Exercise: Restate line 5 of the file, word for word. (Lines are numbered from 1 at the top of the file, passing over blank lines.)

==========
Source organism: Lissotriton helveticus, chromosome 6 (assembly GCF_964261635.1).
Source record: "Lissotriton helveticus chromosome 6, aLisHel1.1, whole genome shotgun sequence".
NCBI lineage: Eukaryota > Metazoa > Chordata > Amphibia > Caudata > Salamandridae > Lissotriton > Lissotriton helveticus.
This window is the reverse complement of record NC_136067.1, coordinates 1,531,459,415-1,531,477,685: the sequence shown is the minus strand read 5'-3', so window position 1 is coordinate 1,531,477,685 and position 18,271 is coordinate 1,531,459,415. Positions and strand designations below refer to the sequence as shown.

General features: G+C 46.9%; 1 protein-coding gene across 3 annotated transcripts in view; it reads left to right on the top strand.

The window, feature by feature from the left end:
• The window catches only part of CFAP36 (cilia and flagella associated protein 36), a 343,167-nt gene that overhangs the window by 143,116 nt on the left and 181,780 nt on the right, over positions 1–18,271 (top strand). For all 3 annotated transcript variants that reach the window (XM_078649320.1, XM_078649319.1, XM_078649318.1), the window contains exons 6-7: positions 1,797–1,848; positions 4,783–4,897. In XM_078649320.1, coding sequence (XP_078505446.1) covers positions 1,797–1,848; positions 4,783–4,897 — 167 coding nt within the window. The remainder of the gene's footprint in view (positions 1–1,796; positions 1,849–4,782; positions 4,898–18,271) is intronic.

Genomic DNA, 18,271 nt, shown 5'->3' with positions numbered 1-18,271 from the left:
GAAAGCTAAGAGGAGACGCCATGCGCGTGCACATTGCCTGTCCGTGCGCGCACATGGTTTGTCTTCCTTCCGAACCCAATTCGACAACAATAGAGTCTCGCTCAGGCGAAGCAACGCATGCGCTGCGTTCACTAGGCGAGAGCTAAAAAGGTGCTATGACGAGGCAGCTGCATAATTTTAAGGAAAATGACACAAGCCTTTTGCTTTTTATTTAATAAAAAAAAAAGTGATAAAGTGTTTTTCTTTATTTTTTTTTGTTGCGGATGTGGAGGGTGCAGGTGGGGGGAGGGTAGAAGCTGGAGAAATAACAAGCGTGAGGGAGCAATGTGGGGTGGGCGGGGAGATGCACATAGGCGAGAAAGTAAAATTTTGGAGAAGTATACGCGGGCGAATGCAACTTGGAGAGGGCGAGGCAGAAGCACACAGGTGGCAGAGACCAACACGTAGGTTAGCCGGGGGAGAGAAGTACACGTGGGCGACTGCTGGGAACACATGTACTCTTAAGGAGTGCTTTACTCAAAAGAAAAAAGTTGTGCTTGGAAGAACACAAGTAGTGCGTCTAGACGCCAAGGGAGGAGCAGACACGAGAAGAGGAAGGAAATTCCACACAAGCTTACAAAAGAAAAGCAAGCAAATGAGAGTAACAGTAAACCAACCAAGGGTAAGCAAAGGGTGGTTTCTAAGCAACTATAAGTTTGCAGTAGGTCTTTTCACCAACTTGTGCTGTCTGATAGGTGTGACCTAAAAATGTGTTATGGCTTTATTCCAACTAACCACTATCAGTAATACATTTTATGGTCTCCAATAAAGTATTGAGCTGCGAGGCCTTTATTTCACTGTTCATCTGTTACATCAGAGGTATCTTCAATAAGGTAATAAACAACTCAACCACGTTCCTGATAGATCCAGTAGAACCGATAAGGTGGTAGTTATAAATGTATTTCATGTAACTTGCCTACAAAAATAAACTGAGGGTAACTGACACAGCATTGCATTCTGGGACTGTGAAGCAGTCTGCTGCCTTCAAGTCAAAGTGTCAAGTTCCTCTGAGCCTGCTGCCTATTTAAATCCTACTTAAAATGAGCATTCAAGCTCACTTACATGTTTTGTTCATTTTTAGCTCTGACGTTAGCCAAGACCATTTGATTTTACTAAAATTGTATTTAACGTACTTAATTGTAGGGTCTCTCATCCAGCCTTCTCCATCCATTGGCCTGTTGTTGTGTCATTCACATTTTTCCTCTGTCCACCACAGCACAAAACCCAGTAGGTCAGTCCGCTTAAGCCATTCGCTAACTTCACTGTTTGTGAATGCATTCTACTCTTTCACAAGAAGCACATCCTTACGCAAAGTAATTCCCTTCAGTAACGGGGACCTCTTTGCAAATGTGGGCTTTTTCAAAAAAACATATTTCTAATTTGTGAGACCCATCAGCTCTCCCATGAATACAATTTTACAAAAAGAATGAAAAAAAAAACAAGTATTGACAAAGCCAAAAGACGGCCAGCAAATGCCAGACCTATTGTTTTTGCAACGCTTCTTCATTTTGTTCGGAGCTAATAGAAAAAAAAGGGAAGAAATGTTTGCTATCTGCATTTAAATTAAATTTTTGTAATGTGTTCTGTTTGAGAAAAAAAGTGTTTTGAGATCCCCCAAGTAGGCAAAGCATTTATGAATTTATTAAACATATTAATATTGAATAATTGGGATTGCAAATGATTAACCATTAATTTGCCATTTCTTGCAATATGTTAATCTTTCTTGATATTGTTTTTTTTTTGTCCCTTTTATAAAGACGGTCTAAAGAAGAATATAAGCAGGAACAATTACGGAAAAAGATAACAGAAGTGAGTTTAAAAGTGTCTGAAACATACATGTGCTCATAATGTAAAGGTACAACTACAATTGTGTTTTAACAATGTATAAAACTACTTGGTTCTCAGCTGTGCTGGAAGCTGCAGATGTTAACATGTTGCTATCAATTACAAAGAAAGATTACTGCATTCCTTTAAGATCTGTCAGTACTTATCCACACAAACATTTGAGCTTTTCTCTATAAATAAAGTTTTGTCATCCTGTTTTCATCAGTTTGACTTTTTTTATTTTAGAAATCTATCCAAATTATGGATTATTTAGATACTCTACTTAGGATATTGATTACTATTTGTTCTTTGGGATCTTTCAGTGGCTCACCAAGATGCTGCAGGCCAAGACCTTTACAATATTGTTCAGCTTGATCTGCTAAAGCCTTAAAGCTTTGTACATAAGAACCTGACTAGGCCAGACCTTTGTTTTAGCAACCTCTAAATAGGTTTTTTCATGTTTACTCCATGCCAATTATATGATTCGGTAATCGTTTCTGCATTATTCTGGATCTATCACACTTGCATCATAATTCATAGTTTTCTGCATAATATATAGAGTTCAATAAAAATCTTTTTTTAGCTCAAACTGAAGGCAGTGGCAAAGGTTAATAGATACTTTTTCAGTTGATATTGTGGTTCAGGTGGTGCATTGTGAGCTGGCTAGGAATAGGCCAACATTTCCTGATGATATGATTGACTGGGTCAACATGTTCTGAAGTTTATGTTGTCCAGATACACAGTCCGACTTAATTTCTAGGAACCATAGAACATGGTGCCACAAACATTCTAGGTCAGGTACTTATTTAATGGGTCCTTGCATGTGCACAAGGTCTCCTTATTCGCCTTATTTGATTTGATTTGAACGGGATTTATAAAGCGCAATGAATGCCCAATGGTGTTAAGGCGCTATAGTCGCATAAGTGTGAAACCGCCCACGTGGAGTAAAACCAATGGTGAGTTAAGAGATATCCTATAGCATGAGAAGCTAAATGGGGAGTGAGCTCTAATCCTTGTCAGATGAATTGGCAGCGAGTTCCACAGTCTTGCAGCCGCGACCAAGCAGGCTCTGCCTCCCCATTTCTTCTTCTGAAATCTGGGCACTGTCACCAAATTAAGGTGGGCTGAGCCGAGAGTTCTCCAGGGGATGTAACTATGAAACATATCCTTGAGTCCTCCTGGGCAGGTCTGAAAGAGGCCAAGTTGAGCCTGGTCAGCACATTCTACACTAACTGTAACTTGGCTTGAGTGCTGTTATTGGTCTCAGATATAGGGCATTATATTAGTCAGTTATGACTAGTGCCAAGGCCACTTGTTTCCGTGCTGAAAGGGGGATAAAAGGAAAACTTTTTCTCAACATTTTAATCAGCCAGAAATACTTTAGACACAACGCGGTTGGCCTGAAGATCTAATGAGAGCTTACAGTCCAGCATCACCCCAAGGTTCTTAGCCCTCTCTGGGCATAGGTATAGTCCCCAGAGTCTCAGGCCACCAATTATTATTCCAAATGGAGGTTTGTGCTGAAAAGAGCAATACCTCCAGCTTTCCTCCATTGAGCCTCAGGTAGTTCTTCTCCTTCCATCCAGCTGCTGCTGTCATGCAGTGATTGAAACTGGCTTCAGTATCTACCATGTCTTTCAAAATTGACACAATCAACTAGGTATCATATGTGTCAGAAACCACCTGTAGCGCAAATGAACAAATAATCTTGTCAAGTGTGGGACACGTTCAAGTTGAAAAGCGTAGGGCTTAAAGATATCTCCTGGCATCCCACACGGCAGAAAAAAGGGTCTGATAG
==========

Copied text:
General features: G+C 46.9%; 1 protein-coding gene across 3 annotated transcripts in view; it reads left to right on the top strand.